Jaleco introduces us to their new baseball franchise with Bases Loaded on the NES. Luckily for us, it's a success as the game is actually quite good and you'll really like it if you are a fan of the sport.
The basic gameplay follows the same rules as baseball and the controls are quite easy to learn. There's two cameras on the game, one close to the pitcher while batting or pitching, and a field view that's used for the rest of the game (field play) . Thanks to the use of these two cameras, the game really nice gameplay mechanics for both sides. While pitching, you can control the speed of your throw but also control the direction and position in which you want to throw it. This lets you have a good variety of throws. This is all done with the A button, while the B button lets you go back to field view in case someone in any base is trying to sneak. Similarly, the batter actually can select between several positions to aim the bat at and you have a regular swing with the A button or a gentle hit with the B button. Still, aiming with the bat can be a bit tough.
Then there are also several confusing button combinations for the player at the bat, though. As I pointed out before, you can sneak to the next base any of your current players on the field. To do this, though, you'll have to do a combination of the Control Pad + the B or A button. Each direction specifies different things, like the person on 1st, 2nd, or everyone in a base has to move either forward or backwards, depending on the button pressed. While it is confusing, it still works and gives you a lot of control in the game.
While fielding, the Control Pad lets you control your player that is nearest to the ball, or if you leave it still the game actually moves it automatically for you, which is a nice help. Either A or B will get your player to throw the ball, either to the player you specify direction with the Control Pad or to the home base if nothing is pressed. In the meantime, the batter will run automatically to the next base and players on bases will move if needed, but if the batting player wants, he can still use controls I previously mentioned to move his team to the next bases.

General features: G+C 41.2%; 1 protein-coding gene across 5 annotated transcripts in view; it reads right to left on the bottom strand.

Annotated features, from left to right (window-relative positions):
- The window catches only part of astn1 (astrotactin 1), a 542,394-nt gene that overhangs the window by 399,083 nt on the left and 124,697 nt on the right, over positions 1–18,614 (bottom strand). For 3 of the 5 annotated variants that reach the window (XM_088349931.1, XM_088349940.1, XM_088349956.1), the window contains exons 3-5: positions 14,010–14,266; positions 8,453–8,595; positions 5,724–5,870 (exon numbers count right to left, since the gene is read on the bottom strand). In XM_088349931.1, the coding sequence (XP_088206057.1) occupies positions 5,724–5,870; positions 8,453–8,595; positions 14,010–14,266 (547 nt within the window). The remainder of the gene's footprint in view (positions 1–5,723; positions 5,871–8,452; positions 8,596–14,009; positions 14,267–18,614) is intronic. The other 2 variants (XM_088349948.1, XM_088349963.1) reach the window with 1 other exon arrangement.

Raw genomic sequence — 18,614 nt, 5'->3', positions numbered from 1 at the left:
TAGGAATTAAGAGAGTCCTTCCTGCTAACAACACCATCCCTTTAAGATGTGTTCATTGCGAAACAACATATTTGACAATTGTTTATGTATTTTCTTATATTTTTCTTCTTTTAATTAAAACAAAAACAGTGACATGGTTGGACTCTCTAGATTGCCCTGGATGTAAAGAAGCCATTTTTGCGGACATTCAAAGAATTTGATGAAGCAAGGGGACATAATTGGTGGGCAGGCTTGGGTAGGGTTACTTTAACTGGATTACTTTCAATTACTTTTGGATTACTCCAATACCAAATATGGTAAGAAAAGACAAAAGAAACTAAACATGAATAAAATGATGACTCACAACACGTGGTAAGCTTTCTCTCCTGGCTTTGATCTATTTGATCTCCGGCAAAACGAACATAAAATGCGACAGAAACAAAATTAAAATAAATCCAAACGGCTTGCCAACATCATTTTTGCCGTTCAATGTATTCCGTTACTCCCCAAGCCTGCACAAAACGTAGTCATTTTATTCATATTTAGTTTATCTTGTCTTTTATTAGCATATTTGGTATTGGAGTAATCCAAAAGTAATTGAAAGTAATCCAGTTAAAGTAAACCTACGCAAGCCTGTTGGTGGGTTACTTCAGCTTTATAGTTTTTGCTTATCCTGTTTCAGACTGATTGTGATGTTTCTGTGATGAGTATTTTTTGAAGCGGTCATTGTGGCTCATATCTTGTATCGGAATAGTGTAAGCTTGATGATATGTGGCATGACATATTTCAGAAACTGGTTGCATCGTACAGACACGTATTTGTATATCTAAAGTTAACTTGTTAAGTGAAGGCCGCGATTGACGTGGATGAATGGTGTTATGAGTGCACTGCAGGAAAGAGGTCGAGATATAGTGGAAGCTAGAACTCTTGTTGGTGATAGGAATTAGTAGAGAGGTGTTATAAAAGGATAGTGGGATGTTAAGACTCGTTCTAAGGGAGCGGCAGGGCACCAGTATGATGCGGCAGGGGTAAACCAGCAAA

Something worth mentioning about the game too is that each player actually has their own unique stats which you can see when you select your team, before the game starts. And these stats do affect the way he plays, either at pitching or at the bat. There's also a hidden stamina meter, specially for pitchers. After a certain amount of throws, you'll actually notice your pitcher will start throwing easier and slower balls. At this point is when switching player, another feature included, becomes useful. This can be done at any point before the pitcher throws the ball by simply pressing Start and then the A button and it's available for both pitchers and batters. Additionally, a forced switch can also happen if the pitcher provokes the batter by hitting him, which can start a fight, a small but interesting feature of the game.
The game has really simple but ok graphics. For the fielding part, you'll recognize the style of the graphics being very similar to the ones of Nintendo's Baseball game, but with more animations. On the pitching / batting, the game's graphics become more detailed and look good for the NES. Both styles don't clash and work well overall. Between each inning or when other special situations happen, the scoreboard is shown, which looks a bit plain but does the job.
On the sound part, the game is ok too. Some nice tunes that match the style of the game and the events happening. The impressive part is the sound effects, as the game actually features small voice acting during specific situations, such as whenever there's an out, ball, or strike, or also when you switch pitcher.
The game features two game modes, one called Pennant and the other called VS, which are single-player and two-player mode respectively. On the first one, your objective is to beat every other team, one by one. Thankfully, the game also includes a password feature to let you resume your playthrough. The big problem with this mode, though, is the incredible accuracy of the computer at the bat. It is hard to fool them to get a strike and when they hit the ball, it's usually a good hit, or even a home run while on the other hand you'll have a hard time hitting the balls they throw. Everything of this changes on multiplayer, though, since both sides are players and things get leveled and more fun. Multiplayer, as the mode's name suggest, is just a simple exhibition match between two teams of the players' choice.
Overall, Jaleco has done a good job with Bases Loaded. The game is fun, specially in two player mode. Baseball fans should definitely check it out.
(About the Virtual Console release)
No changes have been made to either the 3DS or the Wii U version. Both can be played in multiplayer! :D
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